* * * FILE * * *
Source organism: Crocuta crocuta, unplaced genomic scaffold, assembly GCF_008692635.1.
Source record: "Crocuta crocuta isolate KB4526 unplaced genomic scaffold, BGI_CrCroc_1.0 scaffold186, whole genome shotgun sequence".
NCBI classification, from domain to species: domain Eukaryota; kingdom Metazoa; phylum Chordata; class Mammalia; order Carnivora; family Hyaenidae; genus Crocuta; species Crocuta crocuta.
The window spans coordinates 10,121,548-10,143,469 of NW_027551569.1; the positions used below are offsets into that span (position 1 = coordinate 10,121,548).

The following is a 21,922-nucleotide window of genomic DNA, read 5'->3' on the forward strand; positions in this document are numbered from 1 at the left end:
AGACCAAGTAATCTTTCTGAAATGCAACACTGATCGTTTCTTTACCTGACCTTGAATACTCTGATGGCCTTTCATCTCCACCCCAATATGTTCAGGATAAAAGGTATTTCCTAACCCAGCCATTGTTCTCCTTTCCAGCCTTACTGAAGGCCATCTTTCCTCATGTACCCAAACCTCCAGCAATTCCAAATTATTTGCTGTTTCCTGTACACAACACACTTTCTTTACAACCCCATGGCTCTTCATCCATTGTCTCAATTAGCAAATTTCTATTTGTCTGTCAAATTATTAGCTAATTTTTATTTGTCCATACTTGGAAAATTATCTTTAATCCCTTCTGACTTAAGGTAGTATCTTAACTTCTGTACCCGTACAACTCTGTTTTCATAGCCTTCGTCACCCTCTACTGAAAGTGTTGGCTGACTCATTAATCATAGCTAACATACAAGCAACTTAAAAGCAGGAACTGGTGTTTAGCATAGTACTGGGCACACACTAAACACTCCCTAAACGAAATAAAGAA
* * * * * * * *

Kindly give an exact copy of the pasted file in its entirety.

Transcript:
Source organism: Crocuta crocuta, unplaced genomic scaffold, assembly GCF_008692635.1.
Source record: "Crocuta crocuta isolate KB4526 unplaced genomic scaffold, BGI_CrCroc_1.0 scaffold186, whole genome shotgun sequence".
NCBI classification, from domain to species: domain Eukaryota; kingdom Metazoa; phylum Chordata; class Mammalia; order Carnivora; family Hyaenidae; genus Crocuta; species Crocuta crocuta.
The window spans coordinates 10,121,548-10,143,469 of NW_027551569.1; the positions used below are offsets into that span (position 1 = coordinate 10,121,548).

The following is a 21,922-nucleotide window of genomic DNA, read 5'->3' on the forward strand; positions in this document are numbered from 1 at the left end:
AGACCAAGTAATCTTTCTGAAATGCAACACTGATCGTTTCTTTACCTGACCTTGAATACTCTGATGGCCTTTCATCTCCACCCCAATATGTTCAGGATAAAAGGTATTTCCTAACCCAGCCATTGTTCTCCTTTCCAGCCTTACTGAAGGCCATCTTTCCTCATGTACCCAAACCTCCAGCAATTCCAAATTATTTGCTGTTTCCTGTACACAACACACTTTCTTTACAACCCCATGGCTCTTCATCCATTGTCTCAATTAGCAAATTTCTATTTGTCTGTCAAATTATTAGCTAATTTTTATTTGTCCATACTTGGAAAATTATCTTTAATCCCTTCTGACTTAAGGTAGTATCTTAACTTCTGTACCCGTACAACTCTGTTTTCATAGCCTTCGTCACCCTCTACTGAAAGTGTTGGCTGACTCATTAATCATAGCTAACATACAAGCAACTTAAAAGCAGGAACTGGTGTTTAGCATAGTACTGGGCACACACTAAACACTCCCTAAACGAAATAAAGAA